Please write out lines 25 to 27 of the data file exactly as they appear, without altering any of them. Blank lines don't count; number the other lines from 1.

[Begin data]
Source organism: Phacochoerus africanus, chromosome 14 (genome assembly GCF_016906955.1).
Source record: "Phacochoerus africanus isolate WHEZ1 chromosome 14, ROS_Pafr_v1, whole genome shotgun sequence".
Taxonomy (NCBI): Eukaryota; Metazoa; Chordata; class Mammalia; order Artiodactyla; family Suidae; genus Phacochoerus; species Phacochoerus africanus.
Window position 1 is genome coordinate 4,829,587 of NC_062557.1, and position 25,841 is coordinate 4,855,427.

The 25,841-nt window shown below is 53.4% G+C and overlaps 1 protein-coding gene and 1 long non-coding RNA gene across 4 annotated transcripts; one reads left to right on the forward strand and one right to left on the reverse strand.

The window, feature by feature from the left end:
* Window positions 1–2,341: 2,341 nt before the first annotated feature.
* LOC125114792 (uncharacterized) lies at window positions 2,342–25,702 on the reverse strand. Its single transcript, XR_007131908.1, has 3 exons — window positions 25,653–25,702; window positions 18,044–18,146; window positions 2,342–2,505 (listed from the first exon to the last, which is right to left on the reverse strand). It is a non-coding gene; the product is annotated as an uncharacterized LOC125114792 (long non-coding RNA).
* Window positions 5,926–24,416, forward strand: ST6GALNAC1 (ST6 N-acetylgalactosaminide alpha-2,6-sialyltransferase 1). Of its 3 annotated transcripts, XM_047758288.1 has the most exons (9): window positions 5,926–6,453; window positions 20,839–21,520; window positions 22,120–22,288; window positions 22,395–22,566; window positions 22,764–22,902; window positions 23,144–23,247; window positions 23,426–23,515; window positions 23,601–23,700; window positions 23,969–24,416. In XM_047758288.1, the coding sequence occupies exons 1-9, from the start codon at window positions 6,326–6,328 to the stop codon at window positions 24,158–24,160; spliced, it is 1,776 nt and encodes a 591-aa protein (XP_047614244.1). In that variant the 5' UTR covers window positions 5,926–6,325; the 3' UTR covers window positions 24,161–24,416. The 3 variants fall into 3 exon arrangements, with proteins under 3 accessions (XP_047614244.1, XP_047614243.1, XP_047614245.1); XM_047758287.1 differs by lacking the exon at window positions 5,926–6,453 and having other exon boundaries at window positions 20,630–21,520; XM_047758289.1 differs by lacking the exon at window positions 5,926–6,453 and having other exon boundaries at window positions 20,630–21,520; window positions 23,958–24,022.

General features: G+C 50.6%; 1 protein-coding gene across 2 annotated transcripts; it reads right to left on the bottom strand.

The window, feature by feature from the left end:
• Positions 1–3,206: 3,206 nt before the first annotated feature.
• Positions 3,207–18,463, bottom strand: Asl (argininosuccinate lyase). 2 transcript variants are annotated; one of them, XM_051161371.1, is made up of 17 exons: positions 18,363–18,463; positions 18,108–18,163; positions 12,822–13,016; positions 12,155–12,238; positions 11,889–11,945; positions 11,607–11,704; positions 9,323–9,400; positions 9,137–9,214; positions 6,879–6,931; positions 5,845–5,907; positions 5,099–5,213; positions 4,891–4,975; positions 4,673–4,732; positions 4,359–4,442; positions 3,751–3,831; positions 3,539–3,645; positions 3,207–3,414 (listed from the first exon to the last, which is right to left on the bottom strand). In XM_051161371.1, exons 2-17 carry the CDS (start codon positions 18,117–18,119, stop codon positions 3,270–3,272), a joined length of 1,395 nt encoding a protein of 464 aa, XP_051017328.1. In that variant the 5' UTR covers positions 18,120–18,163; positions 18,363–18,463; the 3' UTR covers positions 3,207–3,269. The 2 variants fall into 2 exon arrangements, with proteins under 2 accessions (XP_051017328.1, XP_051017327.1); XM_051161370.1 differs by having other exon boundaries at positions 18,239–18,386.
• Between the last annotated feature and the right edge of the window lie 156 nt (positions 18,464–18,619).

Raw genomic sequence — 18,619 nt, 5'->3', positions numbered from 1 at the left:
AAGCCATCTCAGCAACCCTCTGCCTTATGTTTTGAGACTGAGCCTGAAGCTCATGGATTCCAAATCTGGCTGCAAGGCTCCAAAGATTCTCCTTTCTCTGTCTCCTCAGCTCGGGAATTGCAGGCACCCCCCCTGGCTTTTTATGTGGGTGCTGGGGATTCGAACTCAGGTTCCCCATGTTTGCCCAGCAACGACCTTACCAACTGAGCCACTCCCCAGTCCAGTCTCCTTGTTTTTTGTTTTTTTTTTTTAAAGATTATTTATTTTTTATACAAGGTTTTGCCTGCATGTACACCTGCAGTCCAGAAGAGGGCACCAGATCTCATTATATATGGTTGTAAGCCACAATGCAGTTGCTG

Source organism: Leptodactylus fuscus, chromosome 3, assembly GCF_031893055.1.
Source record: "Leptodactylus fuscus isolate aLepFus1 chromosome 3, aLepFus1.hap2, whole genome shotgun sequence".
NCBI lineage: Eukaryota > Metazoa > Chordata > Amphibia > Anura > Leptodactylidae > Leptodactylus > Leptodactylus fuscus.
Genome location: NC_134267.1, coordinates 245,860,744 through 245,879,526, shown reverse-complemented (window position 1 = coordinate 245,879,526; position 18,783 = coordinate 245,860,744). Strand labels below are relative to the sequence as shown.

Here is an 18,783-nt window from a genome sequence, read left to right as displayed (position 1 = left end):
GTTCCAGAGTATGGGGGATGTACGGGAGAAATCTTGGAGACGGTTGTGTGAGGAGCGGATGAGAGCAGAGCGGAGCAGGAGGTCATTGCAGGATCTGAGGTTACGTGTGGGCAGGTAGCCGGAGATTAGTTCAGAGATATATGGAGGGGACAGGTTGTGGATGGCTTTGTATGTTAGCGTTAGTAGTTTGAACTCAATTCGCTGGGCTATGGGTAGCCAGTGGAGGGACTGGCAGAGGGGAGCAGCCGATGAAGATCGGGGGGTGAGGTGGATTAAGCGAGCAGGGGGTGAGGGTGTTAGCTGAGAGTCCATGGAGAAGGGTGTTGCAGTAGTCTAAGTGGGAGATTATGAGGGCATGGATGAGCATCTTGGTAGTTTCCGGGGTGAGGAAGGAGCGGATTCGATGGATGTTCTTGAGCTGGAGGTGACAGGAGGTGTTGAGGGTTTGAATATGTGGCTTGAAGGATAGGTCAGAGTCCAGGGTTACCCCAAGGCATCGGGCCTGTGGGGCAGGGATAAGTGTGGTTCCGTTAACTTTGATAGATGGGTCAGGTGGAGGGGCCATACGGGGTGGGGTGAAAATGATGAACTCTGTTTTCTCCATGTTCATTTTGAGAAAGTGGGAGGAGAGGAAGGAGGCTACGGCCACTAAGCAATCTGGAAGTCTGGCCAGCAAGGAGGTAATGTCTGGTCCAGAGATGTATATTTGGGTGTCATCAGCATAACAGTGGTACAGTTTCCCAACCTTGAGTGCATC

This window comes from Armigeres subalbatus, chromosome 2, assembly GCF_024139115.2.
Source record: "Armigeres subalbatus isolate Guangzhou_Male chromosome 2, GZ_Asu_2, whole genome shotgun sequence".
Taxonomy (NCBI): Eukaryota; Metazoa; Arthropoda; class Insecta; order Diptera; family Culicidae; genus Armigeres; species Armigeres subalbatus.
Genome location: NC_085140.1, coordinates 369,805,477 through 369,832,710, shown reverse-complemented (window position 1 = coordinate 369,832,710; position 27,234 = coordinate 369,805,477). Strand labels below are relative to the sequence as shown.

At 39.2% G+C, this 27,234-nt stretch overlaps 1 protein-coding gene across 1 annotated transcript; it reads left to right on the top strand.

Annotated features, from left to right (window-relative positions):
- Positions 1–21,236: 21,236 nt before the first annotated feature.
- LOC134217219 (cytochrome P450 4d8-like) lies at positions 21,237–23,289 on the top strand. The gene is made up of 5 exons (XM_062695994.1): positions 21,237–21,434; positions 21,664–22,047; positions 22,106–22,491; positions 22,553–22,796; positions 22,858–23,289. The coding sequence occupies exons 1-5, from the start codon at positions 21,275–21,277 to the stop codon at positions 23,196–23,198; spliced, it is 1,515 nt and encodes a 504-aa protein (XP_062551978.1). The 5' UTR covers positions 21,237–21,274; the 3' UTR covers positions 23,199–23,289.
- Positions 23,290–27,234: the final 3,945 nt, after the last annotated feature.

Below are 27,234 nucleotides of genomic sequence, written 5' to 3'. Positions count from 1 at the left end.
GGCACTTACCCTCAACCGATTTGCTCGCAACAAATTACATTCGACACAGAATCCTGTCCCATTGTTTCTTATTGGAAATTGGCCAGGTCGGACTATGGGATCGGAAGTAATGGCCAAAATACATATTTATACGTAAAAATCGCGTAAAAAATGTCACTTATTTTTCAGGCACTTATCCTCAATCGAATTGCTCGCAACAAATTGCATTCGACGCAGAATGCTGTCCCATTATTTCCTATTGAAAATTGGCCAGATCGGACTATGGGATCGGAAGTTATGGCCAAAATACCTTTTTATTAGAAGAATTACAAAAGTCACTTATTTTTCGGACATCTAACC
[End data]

Taxonomy (NCBI): Eukaryota; Metazoa; Arthropoda; class Insecta; order Diptera; family Culicidae; genus Armigeres; species Armigeres subalbatus.
Genome location: NC_085140.1, coordinates 369,805,477 through 369,832,710, shown reverse-complemented (window position 1 = coordinate 369,832,710; position 27,234 = coordinate 369,805,477). Strand labels below are relative to the sequence as shown.

At 39.2% G+C, this 27,234-nt stretch overlaps 1 protein-coding gene across 1 annotated transcript; it reads left to right on the top strand.